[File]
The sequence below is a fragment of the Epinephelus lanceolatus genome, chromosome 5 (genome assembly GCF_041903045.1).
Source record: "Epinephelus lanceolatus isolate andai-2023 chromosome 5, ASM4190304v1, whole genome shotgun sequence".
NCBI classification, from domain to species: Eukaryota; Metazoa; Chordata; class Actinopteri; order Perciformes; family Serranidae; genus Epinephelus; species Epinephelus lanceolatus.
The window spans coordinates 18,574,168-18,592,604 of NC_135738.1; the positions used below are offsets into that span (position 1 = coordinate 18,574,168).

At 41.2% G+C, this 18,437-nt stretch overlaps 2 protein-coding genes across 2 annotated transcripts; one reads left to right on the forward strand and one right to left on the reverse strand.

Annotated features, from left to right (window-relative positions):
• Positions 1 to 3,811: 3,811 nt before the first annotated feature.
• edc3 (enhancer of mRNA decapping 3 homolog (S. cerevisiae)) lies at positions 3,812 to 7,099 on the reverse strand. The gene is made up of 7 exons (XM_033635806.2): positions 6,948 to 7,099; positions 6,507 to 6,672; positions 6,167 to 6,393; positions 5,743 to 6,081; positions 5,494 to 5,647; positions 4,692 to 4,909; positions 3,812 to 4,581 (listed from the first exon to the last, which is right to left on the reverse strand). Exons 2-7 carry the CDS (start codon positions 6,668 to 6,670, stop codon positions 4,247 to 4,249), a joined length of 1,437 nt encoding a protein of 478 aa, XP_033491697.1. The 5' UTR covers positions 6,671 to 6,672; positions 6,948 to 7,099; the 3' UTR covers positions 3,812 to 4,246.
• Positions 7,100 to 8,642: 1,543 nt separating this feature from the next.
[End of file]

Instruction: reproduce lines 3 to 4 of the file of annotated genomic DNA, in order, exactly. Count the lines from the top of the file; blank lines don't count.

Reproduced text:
NCBI classification, from domain to species: Eukaryota; Metazoa; Chordata; class Actinopteri; order Perciformes; family Serranidae; genus Epinephelus; species Epinephelus lanceolatus.
The window spans coordinates 18,574,168-18,592,604 of NC_135738.1; the positions used below are offsets into that span (position 1 = coordinate 18,574,168).